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Maryland Rejects Foreclosure-Free Appraisals — What About Your State?

The Maryland House of Delegates has rejected proposed legislation that would have required appraisers to value real estate without using data from foreclosures or short sales.

If enacted, the legislation would have ended all mortgage lending in the state because the higher valuations shown in appraisal reports would not reflect marketplace realities. Moreover, the legislation would have required licensed appraisers to violate both professional standards and federal law.

Introduced by 13 members of the House of Delegates, the legislation, HB 1309, provided that “in appraising a residential property, the licensed real estate appraiser or certified real estate appraiser shall use comparable sales only for an arms–length transaction in which the buyer and seller are not related in any way and are not entering into the transaction under duress or unusual circumstances, such as a foreclosure sale or short sale.”

So what’s wrong with this? Two things:

First, by excluding short sales and foreclosures appraised values would suddenly increase. This may seem like good news for sellers, but if you were a buyer would you pay full price for a property with an inflated value, say a house with a foreclosure across the street? No less important, if you were a lender would you make a loan based on a souped-up appraisal?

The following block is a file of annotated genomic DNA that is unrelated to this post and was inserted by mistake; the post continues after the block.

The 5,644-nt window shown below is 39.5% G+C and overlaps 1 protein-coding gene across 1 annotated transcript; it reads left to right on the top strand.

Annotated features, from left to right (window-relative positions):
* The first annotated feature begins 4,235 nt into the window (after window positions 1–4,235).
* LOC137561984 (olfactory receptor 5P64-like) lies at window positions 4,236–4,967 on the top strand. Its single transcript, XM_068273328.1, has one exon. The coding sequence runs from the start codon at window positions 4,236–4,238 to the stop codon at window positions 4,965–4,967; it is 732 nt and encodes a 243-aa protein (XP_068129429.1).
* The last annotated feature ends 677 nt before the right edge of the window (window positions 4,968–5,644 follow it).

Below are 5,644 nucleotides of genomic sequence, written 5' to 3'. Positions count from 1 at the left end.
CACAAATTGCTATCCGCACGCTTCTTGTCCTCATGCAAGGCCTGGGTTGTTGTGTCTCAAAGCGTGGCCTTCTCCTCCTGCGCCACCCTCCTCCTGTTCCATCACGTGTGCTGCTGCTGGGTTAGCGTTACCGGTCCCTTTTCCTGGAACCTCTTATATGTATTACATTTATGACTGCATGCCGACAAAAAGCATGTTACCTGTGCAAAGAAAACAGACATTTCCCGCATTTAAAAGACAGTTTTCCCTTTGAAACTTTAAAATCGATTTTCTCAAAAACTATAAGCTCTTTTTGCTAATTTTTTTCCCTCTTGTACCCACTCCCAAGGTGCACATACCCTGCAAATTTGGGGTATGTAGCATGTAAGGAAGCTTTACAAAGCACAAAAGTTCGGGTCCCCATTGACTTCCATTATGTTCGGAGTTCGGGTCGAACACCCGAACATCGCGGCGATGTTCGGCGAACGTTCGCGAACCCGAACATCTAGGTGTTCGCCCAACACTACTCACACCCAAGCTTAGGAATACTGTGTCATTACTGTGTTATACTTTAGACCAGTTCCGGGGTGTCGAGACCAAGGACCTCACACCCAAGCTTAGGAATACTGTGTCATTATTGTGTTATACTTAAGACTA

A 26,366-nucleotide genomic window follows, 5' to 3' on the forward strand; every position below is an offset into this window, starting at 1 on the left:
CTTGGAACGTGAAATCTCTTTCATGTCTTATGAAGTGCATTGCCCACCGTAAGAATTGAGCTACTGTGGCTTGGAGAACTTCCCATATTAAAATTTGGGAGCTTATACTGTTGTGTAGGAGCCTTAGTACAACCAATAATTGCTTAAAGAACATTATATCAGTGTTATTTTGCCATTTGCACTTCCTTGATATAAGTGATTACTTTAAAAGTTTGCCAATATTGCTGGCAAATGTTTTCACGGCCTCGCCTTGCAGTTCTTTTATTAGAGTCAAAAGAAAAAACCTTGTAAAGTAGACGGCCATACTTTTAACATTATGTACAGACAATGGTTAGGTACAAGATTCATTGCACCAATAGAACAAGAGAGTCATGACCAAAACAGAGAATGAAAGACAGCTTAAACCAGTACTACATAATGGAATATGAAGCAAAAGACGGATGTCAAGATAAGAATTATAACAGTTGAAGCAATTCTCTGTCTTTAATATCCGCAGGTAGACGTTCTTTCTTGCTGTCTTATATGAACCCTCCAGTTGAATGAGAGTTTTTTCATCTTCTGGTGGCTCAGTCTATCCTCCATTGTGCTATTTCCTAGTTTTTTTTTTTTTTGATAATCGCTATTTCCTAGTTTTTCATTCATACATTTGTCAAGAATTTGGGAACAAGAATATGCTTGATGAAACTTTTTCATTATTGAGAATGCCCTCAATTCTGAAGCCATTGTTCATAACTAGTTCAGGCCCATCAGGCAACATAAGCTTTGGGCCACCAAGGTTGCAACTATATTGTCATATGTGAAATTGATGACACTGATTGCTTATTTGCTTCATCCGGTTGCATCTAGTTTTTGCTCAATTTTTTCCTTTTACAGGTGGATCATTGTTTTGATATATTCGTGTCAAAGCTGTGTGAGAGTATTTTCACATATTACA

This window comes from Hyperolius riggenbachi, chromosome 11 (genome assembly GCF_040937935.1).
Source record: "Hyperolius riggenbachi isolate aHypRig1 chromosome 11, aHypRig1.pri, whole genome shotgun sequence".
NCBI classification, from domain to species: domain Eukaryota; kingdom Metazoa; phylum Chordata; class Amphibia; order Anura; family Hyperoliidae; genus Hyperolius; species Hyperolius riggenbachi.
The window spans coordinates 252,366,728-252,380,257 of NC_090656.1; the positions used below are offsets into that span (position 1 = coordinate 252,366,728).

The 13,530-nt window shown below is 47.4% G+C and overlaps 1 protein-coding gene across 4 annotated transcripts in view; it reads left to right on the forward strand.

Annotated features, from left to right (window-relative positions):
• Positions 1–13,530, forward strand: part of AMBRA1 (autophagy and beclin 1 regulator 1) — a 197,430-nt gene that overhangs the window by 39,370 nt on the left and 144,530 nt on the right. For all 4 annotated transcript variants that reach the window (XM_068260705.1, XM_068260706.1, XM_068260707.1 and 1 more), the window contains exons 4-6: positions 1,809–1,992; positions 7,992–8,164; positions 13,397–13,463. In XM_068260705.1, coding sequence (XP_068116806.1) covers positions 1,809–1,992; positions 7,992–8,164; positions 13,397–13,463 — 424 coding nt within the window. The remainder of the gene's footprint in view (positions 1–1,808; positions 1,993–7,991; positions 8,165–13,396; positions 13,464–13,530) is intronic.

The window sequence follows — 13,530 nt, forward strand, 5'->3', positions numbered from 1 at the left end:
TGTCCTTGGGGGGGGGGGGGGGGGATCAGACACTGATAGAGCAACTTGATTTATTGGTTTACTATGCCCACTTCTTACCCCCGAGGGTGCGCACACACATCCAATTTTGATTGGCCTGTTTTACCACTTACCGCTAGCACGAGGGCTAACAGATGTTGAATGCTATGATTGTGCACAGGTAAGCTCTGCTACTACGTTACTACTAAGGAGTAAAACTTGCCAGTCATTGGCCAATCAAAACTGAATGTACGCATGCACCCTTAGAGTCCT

Second, according to the Appraisal Institute, “if these bills were enacted into law, appraisers would be put in the difficult position of having to choose which law to violate. Appraisers are required to adhere to comply with the Uniform Standards of Professional Appraisal Practice in federally related transactions. The standard mandates that appraisers ‘must analyze such comparables sales as are available.’ Further, the standard cannot be voided by a state or local government.”

When presented to the Maryland House Economic Matters Committee the non-partisan vote was 21 against and none in favor — a vote which included three of the original sponsors.

Huh? Why would sponsors vote against their own proposed legislation?

It’s a common practice in legislatures — including on Capitol Hill — for bills to be introduced as a courtesy to constituents (and lobbyists). In theory this means that proposed laws get a chance for enactment, in practice such bills tend to quickly die.

As to Maryland, the House Economic Matters Committee rejected the appraisal proposal with an unfavorable report, a cute expression meaning not now, not ever. Given that similar legislation has been introduced in other states, one hopes that the fate of such proposed laws is equally quick, decisive and non-partisan.

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Posted in: Mortgages

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